Some bike collisions are the result of vehicles and bicyclists being too close together. Motorists might be unaware that all of our local jurisdictions–Washington, DC, Virginia, and Maryland–have laws requiring a 3 foot minimum distance between the vehicle and bicyclist when passing. This means that a bicyclist should not be able to reach out and touch the vehicle. If there is not sufficient room to leave three feet of space, a motorist should not pass a bicyclist in the roadway.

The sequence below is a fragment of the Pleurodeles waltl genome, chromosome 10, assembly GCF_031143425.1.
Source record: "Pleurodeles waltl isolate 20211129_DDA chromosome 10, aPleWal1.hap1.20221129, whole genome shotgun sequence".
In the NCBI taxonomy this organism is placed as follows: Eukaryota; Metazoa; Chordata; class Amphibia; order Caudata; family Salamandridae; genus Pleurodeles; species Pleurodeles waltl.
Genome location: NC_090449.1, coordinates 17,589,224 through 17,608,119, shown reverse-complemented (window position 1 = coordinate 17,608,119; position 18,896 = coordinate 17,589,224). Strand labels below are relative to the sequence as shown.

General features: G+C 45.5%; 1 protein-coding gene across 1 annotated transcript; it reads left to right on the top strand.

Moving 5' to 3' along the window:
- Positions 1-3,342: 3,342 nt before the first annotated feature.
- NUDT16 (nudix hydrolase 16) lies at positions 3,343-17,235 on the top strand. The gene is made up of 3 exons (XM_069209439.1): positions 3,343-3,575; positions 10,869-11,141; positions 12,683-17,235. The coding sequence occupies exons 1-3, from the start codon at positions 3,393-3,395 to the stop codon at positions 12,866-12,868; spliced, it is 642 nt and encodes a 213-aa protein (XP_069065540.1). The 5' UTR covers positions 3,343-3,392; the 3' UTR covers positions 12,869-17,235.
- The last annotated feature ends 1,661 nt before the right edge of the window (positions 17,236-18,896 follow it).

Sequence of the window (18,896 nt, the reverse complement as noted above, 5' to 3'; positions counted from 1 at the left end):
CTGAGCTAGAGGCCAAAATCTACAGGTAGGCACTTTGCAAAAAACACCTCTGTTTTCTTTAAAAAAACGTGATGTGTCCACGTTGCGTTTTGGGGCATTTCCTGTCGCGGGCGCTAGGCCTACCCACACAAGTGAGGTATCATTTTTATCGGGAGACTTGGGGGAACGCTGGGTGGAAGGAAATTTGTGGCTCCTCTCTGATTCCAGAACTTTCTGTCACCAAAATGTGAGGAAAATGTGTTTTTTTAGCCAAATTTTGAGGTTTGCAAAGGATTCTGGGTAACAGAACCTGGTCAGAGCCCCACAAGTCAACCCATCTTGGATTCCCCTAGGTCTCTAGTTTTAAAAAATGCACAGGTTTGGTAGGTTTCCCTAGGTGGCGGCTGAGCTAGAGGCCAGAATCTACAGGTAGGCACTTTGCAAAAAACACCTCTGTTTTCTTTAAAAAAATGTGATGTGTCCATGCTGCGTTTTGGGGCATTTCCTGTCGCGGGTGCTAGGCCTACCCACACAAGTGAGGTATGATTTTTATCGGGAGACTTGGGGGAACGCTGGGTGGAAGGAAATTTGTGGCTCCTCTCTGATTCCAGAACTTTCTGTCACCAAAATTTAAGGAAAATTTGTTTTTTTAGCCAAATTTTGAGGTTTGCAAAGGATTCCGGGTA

These 3 foot laws really highlight the psychological barrier most drivers have to treating bicyclists as equals on the roadway. For example, if you are driving behind a slow-moving vehicle, you may be annoyed, but you probably realize that you must follow behind the slow-moving car until it is safe to pass it by. It should be no different when a vehicle comes up behind a bicyclist riding in the roadway. Yet many motorists coming up from behind a bicyclist will instead feel that they can pass the bicyclist in the bicyclist’s lane, or that the bicyclist needs to move off the roadway to let the vehicle pass. However, neither is true. It is the motorist’s duty to make sure that there is sufficient space to pass a bicyclist. Some lanes are wide enough to allow a bicylist and vehicle to drive side-by-side with 3 feet between them. But in a lot of our urban areas–places like downtown DC, Arlington, Alexandria, and Bethesda–the lanes are often not wide enough for same-lane passing. Violation of our “3 feet” laws are common and many police officers and witnesses do not automatically recognize the driver’s failure to follow the rules of the road after a collision. Again, this is a common situation where an experienced bike lawyer can help.